Going green has become a natural part of the curriculum for staff and students at Reynolds secondary.
And now that commitment to the environment has paid off, with Reynolds being selected as the third greenest school in Canada in a competition sponsored by the Canada Green Building Council and Canada Coalition for Green Schools.
“It’s exciting for the kids to get recognition for the work that they’re doing, and the school district as well, because part of this was things that have been done in the building as well,” said Reynolds leadership teacher Heather Coey, who also teaches a course on environment and sustainability.
Coey said the school will use the honour as an inspiration to continue striving towards better educational practices and environmental stewardship.
Reynolds was recognized for a wealth of programs implemented at the school as well as the systems incorporated into the building itself.
“We have motion sensor lights in the hallway so if no one’s moving in the hallway the lights will automatically go off. All of our computers have automatic shutdown if they’re not being used,” said Coey, adding those standards have been adopted across the Victoria School District.
The school has also installed water fountains that can be used to fill water bottles and Reynolds was the district’s pilot school for recycling stations aimed towards reaching zero waste. The school holds a monthly recycling depot, and Coey is hoping to add a produce market to the depot in the future.
But it’s in the school’s courtyard where the commitment to the environment can really be seen.
“Recognizing that their school building, built in the 1970’s, was not designed to deliver environmental health and well-being, the school has extended their learning space to outdoor areas to achieve the health benefits of nature,” according to the green building industry experts from across the country who judged the competition.
The judges noted that by reclaiming their inner courtyard, planting both native species gardens and food gardens, the space is now used by students for free time, lunch, and before and after school.
“Our courtyard garden used to be mostly asphalt and Expo 86 benches and some large trees that were taking over everything,” said Coey.
The school worked with a Leadership Victoria group to get the funds needed to contract a landscape architect firm to design a sustainable courtyard space along with an ecosystem area in the front of the school.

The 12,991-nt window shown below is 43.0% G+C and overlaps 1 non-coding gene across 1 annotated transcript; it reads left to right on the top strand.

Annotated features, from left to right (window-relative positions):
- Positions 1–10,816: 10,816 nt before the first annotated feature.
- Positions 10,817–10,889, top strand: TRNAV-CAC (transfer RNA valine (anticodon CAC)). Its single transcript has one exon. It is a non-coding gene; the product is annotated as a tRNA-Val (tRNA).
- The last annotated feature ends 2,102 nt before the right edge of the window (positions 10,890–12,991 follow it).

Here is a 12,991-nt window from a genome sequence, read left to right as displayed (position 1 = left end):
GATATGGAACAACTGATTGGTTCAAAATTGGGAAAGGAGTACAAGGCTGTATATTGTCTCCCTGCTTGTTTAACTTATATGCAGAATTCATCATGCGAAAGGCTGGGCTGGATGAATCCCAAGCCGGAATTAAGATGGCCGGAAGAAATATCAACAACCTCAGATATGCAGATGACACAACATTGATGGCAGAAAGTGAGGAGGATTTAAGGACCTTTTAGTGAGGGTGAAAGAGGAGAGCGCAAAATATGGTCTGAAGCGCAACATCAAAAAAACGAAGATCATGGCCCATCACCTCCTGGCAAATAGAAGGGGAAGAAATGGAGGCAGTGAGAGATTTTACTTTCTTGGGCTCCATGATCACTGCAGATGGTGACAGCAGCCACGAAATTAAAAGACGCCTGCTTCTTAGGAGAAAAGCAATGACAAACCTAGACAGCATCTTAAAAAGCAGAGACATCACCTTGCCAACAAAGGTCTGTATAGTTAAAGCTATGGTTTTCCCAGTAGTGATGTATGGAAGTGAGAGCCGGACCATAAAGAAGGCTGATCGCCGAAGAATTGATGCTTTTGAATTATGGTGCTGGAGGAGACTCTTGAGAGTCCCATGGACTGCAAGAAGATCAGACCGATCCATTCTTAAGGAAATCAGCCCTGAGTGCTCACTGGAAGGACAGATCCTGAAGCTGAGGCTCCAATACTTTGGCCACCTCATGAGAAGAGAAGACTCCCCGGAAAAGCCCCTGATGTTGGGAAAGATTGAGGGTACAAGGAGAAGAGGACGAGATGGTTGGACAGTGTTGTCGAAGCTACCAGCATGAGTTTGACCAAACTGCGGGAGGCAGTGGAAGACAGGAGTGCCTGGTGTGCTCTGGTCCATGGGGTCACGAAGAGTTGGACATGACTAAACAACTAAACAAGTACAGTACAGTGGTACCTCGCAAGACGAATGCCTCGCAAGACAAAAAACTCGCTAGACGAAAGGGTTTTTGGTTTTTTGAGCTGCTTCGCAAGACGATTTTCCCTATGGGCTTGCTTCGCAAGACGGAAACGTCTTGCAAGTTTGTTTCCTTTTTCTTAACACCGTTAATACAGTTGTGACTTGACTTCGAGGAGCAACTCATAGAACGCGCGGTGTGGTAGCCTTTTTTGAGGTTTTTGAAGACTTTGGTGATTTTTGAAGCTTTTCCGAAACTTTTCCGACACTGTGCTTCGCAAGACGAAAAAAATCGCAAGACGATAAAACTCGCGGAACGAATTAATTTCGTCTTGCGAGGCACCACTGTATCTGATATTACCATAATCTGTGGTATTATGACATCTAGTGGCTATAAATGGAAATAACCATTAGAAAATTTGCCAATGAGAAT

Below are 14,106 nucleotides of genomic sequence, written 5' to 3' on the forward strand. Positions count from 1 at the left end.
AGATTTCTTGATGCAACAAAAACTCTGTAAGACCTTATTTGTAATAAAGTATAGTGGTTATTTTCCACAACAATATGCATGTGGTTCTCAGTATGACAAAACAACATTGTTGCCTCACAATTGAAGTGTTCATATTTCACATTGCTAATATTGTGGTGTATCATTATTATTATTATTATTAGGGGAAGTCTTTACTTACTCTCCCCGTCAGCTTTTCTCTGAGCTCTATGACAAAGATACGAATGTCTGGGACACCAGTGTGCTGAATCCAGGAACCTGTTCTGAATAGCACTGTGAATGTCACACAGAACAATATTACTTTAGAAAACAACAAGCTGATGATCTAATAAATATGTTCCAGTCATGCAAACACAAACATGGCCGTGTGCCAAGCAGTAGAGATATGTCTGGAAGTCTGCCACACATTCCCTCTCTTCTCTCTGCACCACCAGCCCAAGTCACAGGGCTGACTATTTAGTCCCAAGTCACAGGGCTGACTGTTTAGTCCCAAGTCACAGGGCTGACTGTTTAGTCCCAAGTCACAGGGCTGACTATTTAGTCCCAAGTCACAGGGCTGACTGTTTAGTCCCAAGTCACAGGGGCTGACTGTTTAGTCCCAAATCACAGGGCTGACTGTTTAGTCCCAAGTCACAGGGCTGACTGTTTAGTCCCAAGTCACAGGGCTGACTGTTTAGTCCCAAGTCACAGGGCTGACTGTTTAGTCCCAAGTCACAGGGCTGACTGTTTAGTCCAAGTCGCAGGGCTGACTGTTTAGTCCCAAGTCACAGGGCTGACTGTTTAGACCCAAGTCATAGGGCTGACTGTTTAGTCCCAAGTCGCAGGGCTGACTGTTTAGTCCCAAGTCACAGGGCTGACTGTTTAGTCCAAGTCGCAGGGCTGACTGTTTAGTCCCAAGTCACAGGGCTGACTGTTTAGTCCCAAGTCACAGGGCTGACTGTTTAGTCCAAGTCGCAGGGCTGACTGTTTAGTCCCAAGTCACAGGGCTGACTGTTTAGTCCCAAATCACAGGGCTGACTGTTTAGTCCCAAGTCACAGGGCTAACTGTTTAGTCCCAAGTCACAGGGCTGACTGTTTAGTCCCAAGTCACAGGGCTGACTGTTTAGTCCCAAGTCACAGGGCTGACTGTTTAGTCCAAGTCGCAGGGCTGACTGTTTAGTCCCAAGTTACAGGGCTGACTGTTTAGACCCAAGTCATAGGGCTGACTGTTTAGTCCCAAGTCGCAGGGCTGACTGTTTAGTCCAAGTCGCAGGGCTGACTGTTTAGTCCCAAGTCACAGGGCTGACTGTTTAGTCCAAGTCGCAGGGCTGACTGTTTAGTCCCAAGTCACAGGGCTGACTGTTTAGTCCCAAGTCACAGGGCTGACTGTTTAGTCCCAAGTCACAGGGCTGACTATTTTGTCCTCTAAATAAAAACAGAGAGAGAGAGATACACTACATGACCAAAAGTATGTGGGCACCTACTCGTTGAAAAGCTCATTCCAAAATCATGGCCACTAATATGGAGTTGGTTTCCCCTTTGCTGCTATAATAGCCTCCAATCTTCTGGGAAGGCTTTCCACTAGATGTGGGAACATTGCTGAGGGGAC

“So now we have a fully functioning garden in our courtyard. We have now formed a partnership with City Harvest Co-op that works with our students to plant a full garden that then supplies our salad bar program,” said Coey of the program that provides an 80 per cent organic salad bar to staff and students once a week.
And the school’s appetite for a better environment doesn’t stop with salad, with Coey also initiating a chicken fostering program.
“We incubate and raise chickens every year and then we find people to give them to for backyard chickens to increase food security. We incubate in my classroom and we keep them there as long as we can tolerate the smell,” she said.
Coey has noticed the increased awareness and change in attitude the courtyard garden has produced.
“The kids sit out there to eat their lunch and then they see the produce being grown. When you can see it happening right before your eyes, I think even if you’re not directly participating in the organizing and planning, I think it still rubs off.”
And the changes introduced at the school also make their way into the students’ home life.
“I’ve had parents call and ask for recipes from the salad bar and ask where we source our produce from. And that they can’t possibly throw anything in the garbage anymore because little Susie says, ‘No, no, no, you have to recycle this.’ So yeah, I think it definitely has a spreading effect,” said Coey.
Reynolds students are also taking steps to ensure the school’s commitment to the environment continues with those following in their footsteps.
“For the last three years we’ve brought students from Braefoot elementary and Lake Hill elementary schools to do workshops in our courtyards and see the chickens, and we’ve gone there,” said Coey. “I think the mentoring really reinforces the concepts and make them real for our students.”